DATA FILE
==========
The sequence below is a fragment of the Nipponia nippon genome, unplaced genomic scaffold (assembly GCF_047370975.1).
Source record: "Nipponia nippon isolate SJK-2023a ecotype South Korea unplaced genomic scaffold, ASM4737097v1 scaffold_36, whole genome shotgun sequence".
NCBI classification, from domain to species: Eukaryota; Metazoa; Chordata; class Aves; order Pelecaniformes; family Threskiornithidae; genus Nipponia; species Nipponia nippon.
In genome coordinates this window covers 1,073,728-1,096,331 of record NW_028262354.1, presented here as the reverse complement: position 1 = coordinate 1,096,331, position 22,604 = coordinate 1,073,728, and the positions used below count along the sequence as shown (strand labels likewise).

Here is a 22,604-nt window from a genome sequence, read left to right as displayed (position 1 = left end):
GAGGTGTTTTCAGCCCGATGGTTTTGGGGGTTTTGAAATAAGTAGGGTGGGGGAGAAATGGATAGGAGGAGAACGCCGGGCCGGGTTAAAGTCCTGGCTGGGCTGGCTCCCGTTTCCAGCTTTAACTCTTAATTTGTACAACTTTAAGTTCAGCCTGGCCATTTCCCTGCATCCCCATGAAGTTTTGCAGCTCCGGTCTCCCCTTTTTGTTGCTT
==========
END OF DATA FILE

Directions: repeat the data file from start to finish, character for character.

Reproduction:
The sequence below is a fragment of the Nipponia nippon genome, unplaced genomic scaffold (assembly GCF_047370975.1).
Source record: "Nipponia nippon isolate SJK-2023a ecotype South Korea unplaced genomic scaffold, ASM4737097v1 scaffold_36, whole genome shotgun sequence".
NCBI classification, from domain to species: Eukaryota; Metazoa; Chordata; class Aves; order Pelecaniformes; family Threskiornithidae; genus Nipponia; species Nipponia nippon.
In genome coordinates this window covers 1,073,728-1,096,331 of record NW_028262354.1, presented here as the reverse complement: position 1 = coordinate 1,096,331, position 22,604 = coordinate 1,073,728, and the positions used below count along the sequence as shown (strand labels likewise).

Here is a 22,604-nt window from a genome sequence, read left to right as displayed (position 1 = left end):
GAGGTGTTTTCAGCCCGATGGTTTTGGGGGTTTTGAAATAAGTAGGGTGGGGGAGAAATGGATAGGAGGAGAACGCCGGGCCGGGTTAAAGTCCTGGCTGGGCTGGCTCCCGTTTCCAGCTTTAACTCTTAATTTGTACAACTTTAAGTTCAGCCTGGCCATTTCCCTGCATCCCCATGAAGTTTTGCAGCTCCGGTCTCCCCTTTTTGTTGCTT